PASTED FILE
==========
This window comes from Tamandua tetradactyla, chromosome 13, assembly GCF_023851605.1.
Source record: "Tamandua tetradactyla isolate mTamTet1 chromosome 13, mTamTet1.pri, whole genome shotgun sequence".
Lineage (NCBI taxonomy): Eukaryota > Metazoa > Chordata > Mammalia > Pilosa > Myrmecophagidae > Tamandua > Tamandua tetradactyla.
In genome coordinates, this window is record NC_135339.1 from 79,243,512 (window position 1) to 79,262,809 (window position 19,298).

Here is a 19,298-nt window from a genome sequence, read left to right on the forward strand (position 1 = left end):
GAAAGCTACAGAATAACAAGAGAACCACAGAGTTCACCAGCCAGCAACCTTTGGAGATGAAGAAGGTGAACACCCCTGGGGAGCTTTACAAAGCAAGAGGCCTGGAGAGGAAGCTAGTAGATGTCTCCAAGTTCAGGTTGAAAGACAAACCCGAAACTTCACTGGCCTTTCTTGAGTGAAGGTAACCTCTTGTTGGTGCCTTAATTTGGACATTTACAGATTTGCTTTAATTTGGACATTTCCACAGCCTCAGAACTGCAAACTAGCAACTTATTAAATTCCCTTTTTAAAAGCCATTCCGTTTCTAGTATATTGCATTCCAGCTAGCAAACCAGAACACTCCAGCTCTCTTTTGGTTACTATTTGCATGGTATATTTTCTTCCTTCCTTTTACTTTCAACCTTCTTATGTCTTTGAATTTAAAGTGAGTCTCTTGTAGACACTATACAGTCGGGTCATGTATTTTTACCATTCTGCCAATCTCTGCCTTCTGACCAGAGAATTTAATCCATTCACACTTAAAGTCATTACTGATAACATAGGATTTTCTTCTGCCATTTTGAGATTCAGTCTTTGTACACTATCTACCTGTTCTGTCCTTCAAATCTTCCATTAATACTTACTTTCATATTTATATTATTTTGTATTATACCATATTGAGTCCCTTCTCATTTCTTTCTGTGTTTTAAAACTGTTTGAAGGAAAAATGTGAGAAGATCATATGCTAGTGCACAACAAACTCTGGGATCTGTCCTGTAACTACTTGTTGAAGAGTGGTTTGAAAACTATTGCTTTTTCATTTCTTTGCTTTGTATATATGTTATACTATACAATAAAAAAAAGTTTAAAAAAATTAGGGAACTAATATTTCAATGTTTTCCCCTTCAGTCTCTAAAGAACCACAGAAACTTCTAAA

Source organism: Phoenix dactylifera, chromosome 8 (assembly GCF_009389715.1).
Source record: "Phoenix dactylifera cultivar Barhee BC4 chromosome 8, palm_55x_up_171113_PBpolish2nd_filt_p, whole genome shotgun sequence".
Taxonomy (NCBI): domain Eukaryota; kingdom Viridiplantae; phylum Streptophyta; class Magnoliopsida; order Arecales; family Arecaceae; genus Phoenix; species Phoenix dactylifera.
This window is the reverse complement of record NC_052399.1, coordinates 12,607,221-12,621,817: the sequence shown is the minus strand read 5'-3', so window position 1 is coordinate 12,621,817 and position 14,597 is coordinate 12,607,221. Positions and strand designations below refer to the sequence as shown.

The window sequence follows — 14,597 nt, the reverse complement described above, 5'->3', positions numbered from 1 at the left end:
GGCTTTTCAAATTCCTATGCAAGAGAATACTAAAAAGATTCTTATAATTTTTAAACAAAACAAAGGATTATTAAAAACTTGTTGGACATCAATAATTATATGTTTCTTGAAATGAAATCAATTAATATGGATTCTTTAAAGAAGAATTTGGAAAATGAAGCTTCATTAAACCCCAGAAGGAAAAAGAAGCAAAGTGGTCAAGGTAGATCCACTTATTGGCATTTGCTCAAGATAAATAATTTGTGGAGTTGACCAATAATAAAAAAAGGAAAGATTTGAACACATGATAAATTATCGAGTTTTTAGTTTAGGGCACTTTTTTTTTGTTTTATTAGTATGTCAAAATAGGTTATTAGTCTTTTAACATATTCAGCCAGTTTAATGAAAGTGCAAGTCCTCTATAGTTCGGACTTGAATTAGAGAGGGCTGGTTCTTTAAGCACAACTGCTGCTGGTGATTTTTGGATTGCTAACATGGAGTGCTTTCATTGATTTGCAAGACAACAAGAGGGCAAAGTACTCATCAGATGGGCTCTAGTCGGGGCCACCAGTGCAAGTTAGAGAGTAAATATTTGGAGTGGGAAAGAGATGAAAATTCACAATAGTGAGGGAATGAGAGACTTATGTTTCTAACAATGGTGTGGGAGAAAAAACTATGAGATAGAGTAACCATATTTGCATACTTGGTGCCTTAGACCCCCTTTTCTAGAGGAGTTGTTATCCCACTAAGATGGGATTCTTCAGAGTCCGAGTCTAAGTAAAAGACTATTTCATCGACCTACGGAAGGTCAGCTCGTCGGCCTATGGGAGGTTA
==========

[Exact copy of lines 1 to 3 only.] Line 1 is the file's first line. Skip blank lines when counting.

This window comes from Tamandua tetradactyla, chromosome 13, assembly GCF_023851605.1.
Source record: "Tamandua tetradactyla isolate mTamTet1 chromosome 13, mTamTet1.pri, whole genome shotgun sequence".
Lineage (NCBI taxonomy): Eukaryota > Metazoa > Chordata > Mammalia > Pilosa > Myrmecophagidae > Tamandua > Tamandua tetradactyla.